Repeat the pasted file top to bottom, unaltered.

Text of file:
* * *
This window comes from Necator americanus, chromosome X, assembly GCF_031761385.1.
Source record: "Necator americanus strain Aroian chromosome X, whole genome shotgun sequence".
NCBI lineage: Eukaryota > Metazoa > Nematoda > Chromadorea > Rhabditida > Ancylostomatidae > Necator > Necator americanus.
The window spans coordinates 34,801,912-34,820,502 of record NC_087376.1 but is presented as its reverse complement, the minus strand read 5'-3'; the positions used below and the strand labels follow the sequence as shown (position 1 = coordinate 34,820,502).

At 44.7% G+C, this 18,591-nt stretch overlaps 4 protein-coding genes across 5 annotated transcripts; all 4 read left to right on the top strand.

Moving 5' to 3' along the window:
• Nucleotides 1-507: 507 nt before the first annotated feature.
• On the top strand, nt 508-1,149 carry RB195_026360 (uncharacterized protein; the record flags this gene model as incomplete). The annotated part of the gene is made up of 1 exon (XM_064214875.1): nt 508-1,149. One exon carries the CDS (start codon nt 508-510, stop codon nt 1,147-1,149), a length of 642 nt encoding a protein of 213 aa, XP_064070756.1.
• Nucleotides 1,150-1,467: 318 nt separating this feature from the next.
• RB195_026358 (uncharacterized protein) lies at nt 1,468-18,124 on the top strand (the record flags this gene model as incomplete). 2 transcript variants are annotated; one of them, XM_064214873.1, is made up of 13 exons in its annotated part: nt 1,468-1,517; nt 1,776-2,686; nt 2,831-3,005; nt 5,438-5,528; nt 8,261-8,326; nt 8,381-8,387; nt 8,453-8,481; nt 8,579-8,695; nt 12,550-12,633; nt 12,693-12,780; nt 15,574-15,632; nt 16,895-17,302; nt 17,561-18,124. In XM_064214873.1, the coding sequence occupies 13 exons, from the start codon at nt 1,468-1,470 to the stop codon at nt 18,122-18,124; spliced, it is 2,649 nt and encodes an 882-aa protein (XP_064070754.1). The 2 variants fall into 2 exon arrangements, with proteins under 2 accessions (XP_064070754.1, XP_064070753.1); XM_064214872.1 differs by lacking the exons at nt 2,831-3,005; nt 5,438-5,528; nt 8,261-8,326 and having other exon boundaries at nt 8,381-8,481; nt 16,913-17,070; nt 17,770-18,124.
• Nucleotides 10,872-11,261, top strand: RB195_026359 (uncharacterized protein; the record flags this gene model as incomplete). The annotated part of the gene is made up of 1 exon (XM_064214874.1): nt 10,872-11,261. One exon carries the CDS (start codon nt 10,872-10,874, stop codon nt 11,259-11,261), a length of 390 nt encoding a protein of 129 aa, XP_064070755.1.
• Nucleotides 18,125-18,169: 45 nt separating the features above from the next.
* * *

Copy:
This window comes from Necator americanus, chromosome X, assembly GCF_031761385.1.
Source record: "Necator americanus strain Aroian chromosome X, whole genome shotgun sequence".
NCBI lineage: Eukaryota > Metazoa > Nematoda > Chromadorea > Rhabditida > Ancylostomatidae > Necator > Necator americanus.
The window spans coordinates 34,801,912-34,820,502 of record NC_087376.1 but is presented as its reverse complement, the minus strand read 5'-3'; the positions used below and the strand labels follow the sequence as shown (position 1 = coordinate 34,820,502).

At 44.7% G+C, this 18,591-nt stretch overlaps 4 protein-coding genes across 5 annotated transcripts; all 4 read left to right on the top strand.

Moving 5' to 3' along the window:
• Nucleotides 1-507: 507 nt before the first annotated feature.
• On the top strand, nt 508-1,149 carry RB195_026360 (uncharacterized protein; the record flags this gene model as incomplete). The annotated part of the gene is made up of 1 exon (XM_064214875.1): nt 508-1,149. One exon carries the CDS (start codon nt 508-510, stop codon nt 1,147-1,149), a length of 642 nt encoding a protein of 213 aa, XP_064070756.1.
• Nucleotides 1,150-1,467: 318 nt separating this feature from the next.
• RB195_026358 (uncharacterized protein) lies at nt 1,468-18,124 on the top strand (the record flags this gene model as incomplete). 2 transcript variants are annotated; one of them, XM_064214873.1, is made up of 13 exons in its annotated part: nt 1,468-1,517; nt 1,776-2,686; nt 2,831-3,005; nt 5,438-5,528; nt 8,261-8,326; nt 8,381-8,387; nt 8,453-8,481; nt 8,579-8,695; nt 12,550-12,633; nt 12,693-12,780; nt 15,574-15,632; nt 16,895-17,302; nt 17,561-18,124. In XM_064214873.1, the coding sequence occupies 13 exons, from the start codon at nt 1,468-1,470 to the stop codon at nt 18,122-18,124; spliced, it is 2,649 nt and encodes an 882-aa protein (XP_064070754.1). The 2 variants fall into 2 exon arrangements, with proteins under 2 accessions (XP_064070754.1, XP_064070753.1); XM_064214872.1 differs by lacking the exons at nt 2,831-3,005; nt 5,438-5,528; nt 8,261-8,326 and having other exon boundaries at nt 8,381-8,481; nt 16,913-17,070; nt 17,770-18,124.
• Nucleotides 10,872-11,261, top strand: RB195_026359 (uncharacterized protein; the record flags this gene model as incomplete). The annotated part of the gene is made up of 1 exon (XM_064214874.1): nt 10,872-11,261. One exon carries the CDS (start codon nt 10,872-10,874, stop codon nt 11,259-11,261), a length of 390 nt encoding a protein of 129 aa, XP_064070755.1.
• Nucleotides 18,125-18,169: 45 nt separating the features above from the next.